The operation of the Ronsdorf – Genna pipeline and the two equally successful hydropower joint projects in California finally convinced RWE of the feasibility of joint operation between Rhenish coal and alpine hydroelectric power. After W. Lahmeyer & Co. took over the majority of shares in Elektrizitäts-AG in 1923 and thus came into the possession of numerous southern German energy providers, the project actually started a year later, in 1924.

The experience gained through the 220 kV test line was in turn incorporated into the construction of the network system known as the north-south line . Instead of 220 kV, however - as the first high-voltage line worldwide - it was dimensioned for an even higher voltage of 380 kV. [7]


220 kV line Ronsdorf – Letmathe (North Rhine-Westphalia)
YOUR Genna
YOUR Genna
UW Ronsdorf
UW Ronsdorf
Substation on the Ronsdorf – Letmathe line, North Rhine-Westphalia

The line began at the Genna substation in Iserlohn - Letmathe , which has a direct connection to the Koepchenwerk pumped storage power station and led to the old Wuppertal-Ronsdorf substation , an important electrical power distribution hub in the Bergisches Land with a connection to the lignite power stations in the Rhenish lignite district .

It ran from the Genna substation along the Lenne near Iserlohn-Letmathe, crossed the Nahmertal near Hagen - Hohenlimburg , the federal motorway 45 , near Hagen-Dahl the Volme led south past Breckerfeld -Zurstraße, crossed the Ennepetal near Peddenöde, led north to Ennepetal - Past Rüggeberg , crossed the Heilenbecker Bachtal at Wellenbecke, and east of Beyenburg the Wupper at the level of the Beyenburger reservoir. The end of the line was the old Ronsdorf substation.

The masts of the line were fir tree masts and differed somewhat in their shape from the masts later used for 220 kV lines of the RWE, as they were erected with less material consumption, have wider trusses and have a square mast tip.


Genna substation: 51 ° 21 ′ 35.1 ″ N , 007 ° 36 ′ 25.6 ″ E Old Ronsdorf substation: 51 ° 13 ′ 15.0 ″ N , 007 ° 12 ′ 57.0 ″ E New Linde substation: 51 ° 13 '56.0 " N , 007 ° 13' 59.0" E!551.3597565507.6071185


The old 220 kV switchgear in the Ronsdorf substation was dismantled in 2007 and replaced by a 380 kV system built a few years earlier in the nearby Linde substation , which is connected to the 380 kV line Opladen - Dauersberg . The 220 kV transformer was also removed from the Genna substation, so that the system now only has the high voltage level of 220 kV.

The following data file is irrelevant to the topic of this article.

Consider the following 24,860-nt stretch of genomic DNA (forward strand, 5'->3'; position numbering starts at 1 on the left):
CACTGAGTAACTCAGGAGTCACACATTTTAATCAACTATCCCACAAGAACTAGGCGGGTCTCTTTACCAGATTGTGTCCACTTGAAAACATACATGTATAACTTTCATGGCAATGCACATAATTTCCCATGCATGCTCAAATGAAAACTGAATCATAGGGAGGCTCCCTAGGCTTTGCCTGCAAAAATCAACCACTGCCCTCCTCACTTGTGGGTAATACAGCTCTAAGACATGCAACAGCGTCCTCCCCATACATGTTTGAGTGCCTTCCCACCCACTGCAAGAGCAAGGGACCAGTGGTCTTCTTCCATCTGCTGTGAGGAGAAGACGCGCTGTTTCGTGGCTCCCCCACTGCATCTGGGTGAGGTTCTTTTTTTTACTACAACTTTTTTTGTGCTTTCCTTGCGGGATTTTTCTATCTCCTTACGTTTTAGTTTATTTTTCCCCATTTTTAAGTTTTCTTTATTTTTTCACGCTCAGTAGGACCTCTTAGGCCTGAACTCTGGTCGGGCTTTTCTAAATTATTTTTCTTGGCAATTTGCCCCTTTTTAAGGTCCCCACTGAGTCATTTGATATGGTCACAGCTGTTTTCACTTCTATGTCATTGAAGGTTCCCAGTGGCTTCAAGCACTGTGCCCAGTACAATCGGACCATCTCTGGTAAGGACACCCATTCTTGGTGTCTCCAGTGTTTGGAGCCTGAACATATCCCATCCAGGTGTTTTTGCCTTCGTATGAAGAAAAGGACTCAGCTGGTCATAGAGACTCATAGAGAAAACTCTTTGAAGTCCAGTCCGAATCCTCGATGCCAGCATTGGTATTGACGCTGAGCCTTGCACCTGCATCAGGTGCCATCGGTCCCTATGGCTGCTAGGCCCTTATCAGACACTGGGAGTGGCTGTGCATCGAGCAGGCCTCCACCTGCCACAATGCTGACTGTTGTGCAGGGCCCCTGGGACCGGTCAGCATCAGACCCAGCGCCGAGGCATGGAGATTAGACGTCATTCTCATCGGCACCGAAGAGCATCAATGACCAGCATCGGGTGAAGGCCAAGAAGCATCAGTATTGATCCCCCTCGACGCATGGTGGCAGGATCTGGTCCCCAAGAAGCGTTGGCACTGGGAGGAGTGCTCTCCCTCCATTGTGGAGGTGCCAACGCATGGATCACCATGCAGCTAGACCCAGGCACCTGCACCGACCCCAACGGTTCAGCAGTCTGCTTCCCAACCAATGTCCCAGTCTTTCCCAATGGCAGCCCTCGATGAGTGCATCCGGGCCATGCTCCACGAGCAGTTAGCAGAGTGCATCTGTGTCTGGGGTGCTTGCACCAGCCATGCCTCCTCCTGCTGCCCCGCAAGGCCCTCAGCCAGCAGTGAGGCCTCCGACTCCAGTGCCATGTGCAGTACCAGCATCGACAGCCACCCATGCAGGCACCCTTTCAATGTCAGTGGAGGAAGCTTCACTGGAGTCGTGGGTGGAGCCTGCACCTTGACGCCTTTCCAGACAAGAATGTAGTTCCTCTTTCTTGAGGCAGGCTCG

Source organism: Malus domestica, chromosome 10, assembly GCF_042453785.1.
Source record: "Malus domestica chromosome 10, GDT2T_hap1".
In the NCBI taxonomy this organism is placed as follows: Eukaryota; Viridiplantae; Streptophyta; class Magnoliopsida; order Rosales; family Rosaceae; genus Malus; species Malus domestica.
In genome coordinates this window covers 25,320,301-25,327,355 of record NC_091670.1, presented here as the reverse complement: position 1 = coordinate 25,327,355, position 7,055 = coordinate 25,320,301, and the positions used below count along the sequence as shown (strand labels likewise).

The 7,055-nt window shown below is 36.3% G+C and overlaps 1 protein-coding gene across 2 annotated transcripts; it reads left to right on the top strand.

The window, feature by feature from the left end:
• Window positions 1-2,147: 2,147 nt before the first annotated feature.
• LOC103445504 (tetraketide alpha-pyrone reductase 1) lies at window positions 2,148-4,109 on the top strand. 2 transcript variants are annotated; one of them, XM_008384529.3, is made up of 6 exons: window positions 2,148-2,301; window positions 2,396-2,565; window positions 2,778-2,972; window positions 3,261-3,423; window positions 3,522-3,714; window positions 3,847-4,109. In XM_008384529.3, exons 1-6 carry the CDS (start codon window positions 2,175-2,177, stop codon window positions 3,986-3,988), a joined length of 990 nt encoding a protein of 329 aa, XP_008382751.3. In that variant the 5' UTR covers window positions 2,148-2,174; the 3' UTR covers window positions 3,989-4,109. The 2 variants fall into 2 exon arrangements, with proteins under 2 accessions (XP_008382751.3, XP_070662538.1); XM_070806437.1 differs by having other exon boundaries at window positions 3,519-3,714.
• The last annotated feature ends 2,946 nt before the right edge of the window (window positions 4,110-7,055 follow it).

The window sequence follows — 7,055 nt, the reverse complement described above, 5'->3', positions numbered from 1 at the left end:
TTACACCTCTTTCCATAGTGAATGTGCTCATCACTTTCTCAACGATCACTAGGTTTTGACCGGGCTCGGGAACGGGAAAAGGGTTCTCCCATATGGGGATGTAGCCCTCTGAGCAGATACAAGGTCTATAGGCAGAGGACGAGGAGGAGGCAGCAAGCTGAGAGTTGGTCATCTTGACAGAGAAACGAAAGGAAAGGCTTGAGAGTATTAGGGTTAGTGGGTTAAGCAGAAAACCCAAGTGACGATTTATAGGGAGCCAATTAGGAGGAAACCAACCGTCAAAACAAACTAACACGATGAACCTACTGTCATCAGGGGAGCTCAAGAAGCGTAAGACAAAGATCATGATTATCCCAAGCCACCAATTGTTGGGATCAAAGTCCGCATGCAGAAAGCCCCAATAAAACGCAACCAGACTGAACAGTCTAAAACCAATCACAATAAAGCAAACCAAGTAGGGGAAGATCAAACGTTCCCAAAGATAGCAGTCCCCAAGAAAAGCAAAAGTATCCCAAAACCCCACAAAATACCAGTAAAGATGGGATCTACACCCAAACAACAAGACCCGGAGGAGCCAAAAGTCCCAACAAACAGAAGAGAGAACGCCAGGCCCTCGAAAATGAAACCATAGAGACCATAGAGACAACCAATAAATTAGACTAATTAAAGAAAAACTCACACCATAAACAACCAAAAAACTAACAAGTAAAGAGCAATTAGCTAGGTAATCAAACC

In the course of this conversion and due to the old age of the line masts, the line was then completely dismantled along a large part of its length between Wuppertal-Ronsdorf and Oege (point Ochsenkopf ).

The last remaining section on original masts between the point Ochsenkopf and Genna is to be renewed in the next few years due to the age, whereby the new mast construction will be designed for a voltage of 110 kV. This new, approx. 1.3 km long line will then be given the new construction site number 1385. However, not all of the masts have to be renewed, the last mast before the introduction to the Genna substation (see picture), the southern end mast, dates from 1993 from 2007. [8]

Individual evidence

  1. , Theo Horstmann, Klaus Kleinekorte: electricity for Europe - 75 years RWE main control Brauweiler from 1928 to 2003 . Klartext Verlag Essen 2003
  2. W. Wolff: The development of the hollow ropes . In: Elektrotechnische Zeitschrift 47/1926 , p. 969f
  3. Big Creek Hydroelectrical System, Powerhouse 1 ( Memento February 27, 2014 in the Internet Archive ), page 8, accessed November 4, 2016
  4. ^ Leonhard Müller: Handbook of the electricity industry: Technical, economic and legal bases . Springer-Verlag Berlin Heidelberg 2001, p. 32
  5. Hermann Roser: Department E reports here . In: RWE Verbund, Issue 2, 1953 , pp. 18-23
  6. Walter Schossig: Cables and Lines ( Memento from November 4, 2016 in the Internet Archive ), Chronicle of Electrical Engineering, accessed on November 2, 2016
  7. a b Ulrich Pleitgen: In thoughts from Arthur Koepchen (1878–1954) , accessed on November 2, 2016
  8. 110-kV high-voltage overhead line Genna - point Ochsenkopf, construction control number (sheet) 1385, replacement of masts no. 2-7 . Landscape conservation plan, November 2013 / May 2014